Funded Grants

Understanding the unique relationship between language and human cognition

The diversity of the world's languages led many thinkers to speculate that linguistic diversity could also lead to cognitive diversity across speakers of different languages. This theory of linguistic relativity, most notably articulated in the Sapir-Whorf hypothesis, has generated rich debate about the relationship between language and thought. My research program sharpens this debate by asking whether language in any form supports uniquely human abilities to reason about the world. Moreover, I consider whether the relationship between language and cognition can be mediated by the modality of one's language: signed or spoken.

With support from the James S. McDonnell Foundation I will aim to pinpoint the exact nature of the relationship between language and cognition by combining laboratory research and fieldwork to investigate (a) aspects of human cognition that depend on having a language- any language, (b) effects of language modality, spoken or signed, on cognition, and (c) effects of cognition on the acquisition and emergence of language in the visual-spatial modality. Because experimental deprivation of language to children is unethical, I work with populations where we observe naturally occurring manipulations of language exposure: deaf children with delayed first-language exposure, learners of an emerging sign language in Nicaragua, and children and adults who acquired a sign language from birth. Each allows us to ethically isolate differential effects of language on cognition, and of cognition on language.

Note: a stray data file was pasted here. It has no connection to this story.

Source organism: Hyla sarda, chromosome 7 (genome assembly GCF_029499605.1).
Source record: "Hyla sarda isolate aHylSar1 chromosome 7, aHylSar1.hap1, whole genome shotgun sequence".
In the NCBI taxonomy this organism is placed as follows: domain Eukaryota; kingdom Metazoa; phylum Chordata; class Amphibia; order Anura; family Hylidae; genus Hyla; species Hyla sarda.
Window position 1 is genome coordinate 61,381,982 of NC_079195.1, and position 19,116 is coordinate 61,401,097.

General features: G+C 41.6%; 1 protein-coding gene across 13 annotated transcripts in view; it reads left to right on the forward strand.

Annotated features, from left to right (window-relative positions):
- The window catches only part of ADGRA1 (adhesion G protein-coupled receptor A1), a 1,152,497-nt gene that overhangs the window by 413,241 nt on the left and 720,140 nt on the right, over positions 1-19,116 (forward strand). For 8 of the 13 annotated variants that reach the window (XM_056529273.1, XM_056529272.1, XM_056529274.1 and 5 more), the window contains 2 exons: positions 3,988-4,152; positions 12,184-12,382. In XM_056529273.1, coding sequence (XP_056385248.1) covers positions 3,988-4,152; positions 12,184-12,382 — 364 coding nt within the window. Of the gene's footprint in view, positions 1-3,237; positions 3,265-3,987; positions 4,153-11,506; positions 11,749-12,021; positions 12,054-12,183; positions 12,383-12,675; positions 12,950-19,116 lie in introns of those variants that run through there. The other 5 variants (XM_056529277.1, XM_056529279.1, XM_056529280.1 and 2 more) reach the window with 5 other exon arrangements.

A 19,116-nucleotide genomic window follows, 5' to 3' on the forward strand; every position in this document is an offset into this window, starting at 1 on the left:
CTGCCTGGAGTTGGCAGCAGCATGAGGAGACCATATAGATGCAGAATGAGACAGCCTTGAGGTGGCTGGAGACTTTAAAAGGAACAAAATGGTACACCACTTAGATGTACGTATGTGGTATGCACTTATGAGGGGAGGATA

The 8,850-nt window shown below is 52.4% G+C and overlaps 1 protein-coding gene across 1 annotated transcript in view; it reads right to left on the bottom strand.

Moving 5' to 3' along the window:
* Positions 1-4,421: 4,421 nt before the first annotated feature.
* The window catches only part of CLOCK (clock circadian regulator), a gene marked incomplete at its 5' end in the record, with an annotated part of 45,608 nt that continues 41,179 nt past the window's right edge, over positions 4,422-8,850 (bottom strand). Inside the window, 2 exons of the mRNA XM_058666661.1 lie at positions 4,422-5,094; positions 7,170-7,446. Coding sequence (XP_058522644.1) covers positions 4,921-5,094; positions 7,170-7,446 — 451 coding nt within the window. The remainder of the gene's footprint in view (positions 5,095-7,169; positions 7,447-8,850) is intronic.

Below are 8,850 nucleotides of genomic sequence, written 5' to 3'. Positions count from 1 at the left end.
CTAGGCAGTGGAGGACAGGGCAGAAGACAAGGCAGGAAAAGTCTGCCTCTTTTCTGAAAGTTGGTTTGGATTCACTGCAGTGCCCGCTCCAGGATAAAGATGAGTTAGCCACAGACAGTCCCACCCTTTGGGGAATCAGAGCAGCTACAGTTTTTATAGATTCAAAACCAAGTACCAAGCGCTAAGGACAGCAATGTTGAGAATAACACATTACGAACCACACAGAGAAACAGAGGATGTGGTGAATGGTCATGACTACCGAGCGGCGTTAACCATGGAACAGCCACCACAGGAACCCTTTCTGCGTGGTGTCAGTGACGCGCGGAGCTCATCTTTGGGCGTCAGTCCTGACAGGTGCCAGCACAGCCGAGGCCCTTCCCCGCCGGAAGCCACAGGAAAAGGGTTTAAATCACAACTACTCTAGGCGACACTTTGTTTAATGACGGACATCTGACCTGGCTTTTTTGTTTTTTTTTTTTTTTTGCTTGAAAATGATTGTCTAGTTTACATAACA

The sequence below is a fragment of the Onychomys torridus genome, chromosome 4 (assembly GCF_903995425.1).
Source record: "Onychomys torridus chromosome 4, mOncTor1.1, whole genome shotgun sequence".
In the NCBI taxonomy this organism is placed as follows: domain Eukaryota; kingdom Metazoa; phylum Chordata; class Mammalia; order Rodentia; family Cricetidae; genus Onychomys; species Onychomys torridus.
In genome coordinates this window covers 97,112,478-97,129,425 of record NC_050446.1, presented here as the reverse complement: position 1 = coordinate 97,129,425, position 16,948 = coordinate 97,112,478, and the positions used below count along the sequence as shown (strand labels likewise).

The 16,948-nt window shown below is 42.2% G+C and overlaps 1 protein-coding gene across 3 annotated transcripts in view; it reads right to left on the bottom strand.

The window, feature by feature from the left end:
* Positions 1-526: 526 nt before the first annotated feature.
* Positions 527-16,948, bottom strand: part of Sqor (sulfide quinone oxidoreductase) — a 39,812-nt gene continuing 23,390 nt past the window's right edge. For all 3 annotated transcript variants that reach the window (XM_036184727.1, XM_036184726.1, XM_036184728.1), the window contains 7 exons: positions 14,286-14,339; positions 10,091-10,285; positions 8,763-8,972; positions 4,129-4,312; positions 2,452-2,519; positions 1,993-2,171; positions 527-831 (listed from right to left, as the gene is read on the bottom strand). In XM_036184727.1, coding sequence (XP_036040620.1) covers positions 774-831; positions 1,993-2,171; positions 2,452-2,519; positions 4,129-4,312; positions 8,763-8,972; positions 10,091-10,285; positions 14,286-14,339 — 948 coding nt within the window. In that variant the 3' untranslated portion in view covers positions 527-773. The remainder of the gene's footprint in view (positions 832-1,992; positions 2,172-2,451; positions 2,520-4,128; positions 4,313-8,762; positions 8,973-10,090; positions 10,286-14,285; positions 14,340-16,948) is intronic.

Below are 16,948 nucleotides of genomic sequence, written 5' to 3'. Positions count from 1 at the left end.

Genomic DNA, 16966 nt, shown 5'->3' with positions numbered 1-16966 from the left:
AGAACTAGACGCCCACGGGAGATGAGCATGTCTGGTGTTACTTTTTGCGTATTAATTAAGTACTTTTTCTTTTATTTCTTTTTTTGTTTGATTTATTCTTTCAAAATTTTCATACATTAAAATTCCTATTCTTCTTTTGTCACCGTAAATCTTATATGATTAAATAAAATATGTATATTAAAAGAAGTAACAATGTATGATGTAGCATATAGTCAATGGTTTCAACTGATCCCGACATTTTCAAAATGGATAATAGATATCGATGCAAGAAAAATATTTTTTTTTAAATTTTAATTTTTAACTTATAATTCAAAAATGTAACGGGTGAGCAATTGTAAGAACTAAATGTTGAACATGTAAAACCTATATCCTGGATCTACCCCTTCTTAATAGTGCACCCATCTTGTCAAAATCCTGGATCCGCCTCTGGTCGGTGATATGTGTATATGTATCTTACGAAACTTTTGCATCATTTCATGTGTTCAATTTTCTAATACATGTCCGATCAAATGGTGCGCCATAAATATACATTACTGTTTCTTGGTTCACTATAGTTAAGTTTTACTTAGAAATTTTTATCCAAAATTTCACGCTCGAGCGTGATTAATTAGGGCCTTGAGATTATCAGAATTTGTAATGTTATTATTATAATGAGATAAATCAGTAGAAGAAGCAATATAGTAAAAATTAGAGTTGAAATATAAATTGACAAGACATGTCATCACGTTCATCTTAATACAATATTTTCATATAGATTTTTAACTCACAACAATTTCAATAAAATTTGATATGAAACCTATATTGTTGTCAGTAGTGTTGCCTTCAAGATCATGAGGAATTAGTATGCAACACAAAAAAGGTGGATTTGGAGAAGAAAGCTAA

Within each of the three directions, I examine the same three areas: theory-of-mind, spatial cognition, and analogical reasoning. Theory-of-mind broadly refers to the understanding of internal states - intentions, desires, emotions, and beliefs-and that others' internal states can be different from one's own. In the domain of spatial cognition, my work investigates the ability to integrate multiple cues for navigation, engage in visual perspective-taking, and categorize the way in which objects are spatially located. With respect to analogical reasoning, I focus on the ability to detect and generate analogical mappings between a meaning (e.g., a location) and either a linguistic (e.g., a word) or non-linguistic (e.g., a map) representation.

By identifying the domains of human cognition that depend on language and vice versa, we gain deep insight into how language and cognition leveraged elements from each other over the course of evolution to engender modern human cognition. But just as importantly, we can identify points of intervention to foster success for language-delayed children, and we can develop expectations for the trajectory of language acquisition appropriate for the learners' language modality.